To simulate an insect attack, the scientists painted a solution of jasmonic acid, a chemical messenger that plants produce in response to various types of stress, onto the leaves of poplar trees in a closed chamber. They then administered carbon dioxide gas "labeled" with radioactive carbon-11 to individual leaves, where it is quickly converted to sugar, and traced the movement of this radiolabeled sugar through the plants using autoradiography and other techniques. Autoradiography allows for taking a snapshot in time showing the precise location of the radiotracer within the plant. With this and other techniques, the scientists can compare what that plant does with the carbon dioxide both before and after an attack.
"Carbon dioxide is a plant's major resource. To see how it is allocated into various biochemical pathways is an incredibly powerful tool for learning how plants cope with stress," says plant scientist Michael Thorpe who is helping to build the plant-imaging program at Brookhaven.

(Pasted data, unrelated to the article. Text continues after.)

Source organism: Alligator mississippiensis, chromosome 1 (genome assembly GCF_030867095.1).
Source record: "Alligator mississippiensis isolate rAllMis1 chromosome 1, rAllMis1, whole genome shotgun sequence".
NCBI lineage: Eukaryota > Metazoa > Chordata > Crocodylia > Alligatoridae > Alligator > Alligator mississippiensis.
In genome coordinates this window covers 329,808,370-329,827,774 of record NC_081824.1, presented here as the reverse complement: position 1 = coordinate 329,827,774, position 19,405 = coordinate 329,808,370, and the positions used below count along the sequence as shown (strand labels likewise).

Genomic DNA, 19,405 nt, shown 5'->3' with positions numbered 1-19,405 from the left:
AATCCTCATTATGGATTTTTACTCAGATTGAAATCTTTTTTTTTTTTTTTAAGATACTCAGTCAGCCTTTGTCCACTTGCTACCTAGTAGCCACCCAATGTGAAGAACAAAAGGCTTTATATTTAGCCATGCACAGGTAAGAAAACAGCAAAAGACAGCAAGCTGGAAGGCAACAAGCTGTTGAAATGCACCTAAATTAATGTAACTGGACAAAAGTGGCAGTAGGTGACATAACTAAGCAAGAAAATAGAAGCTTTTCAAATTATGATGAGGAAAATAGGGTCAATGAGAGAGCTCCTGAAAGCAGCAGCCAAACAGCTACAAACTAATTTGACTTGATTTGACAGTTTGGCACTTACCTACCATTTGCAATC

Plants subjected to the jasmonic acid "attack" produced more radiolabeled sugar and delivered more of it to the roots than plants untreated with the hormone. "This is pretty convincing evidence that plants can respond 'passively' by redirecting their nutrients away from the site of attack and placing them into storage for later regrowth," Ferrieri said.
Supporting evidence comes from the amount of carbon-11 the scientists detected in isoprene, a hydrocarbon gas that is a byproduct of sugar synthesis in the leaves. That research, reported in Plant, Cell & Environment, shows that, in response to jasmonic acid "attack," the plants diverted more newly acquired carbon into isoprene production. "Scientists are only just beginning to realize that isoprene has a vital role as an antioxidant in helping plants tolerate ma
Contact: Karen McNulty Walsh
DOE/Brookhaven National Laboratory